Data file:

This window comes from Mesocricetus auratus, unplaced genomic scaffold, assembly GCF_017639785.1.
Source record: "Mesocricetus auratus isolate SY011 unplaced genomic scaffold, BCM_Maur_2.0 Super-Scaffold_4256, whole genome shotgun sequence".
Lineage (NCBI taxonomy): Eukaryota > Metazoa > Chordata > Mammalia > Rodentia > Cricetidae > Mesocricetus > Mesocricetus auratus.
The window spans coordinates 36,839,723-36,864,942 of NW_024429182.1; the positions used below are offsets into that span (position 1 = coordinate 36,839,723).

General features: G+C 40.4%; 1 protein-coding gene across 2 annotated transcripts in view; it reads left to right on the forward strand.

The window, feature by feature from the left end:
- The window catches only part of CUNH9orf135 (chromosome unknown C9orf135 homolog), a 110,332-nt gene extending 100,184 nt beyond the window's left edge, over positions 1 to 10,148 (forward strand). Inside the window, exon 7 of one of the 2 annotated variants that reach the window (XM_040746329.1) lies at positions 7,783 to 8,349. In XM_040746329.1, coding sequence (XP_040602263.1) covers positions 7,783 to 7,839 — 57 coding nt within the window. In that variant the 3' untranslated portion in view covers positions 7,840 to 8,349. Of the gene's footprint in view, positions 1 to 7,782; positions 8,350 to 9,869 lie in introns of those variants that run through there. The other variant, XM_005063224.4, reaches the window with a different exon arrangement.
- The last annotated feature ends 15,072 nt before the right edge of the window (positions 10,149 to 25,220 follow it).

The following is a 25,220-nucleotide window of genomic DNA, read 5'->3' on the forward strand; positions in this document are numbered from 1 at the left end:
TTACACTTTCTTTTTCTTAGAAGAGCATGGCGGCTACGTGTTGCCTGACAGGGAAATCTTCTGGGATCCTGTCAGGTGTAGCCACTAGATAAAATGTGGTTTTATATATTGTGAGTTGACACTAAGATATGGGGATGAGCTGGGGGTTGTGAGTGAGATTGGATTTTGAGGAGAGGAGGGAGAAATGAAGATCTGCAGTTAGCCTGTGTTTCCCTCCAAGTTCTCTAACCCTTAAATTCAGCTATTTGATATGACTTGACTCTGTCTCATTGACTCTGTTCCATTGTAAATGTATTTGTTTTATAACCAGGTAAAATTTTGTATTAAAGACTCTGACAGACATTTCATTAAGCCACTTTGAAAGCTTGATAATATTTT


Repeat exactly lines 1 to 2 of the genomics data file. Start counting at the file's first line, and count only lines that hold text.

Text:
This window comes from Mesocricetus auratus, unplaced genomic scaffold, assembly GCF_017639785.1.
Source record: "Mesocricetus auratus isolate SY011 unplaced genomic scaffold, BCM_Maur_2.0 Super-Scaffold_4256, whole genome shotgun sequence".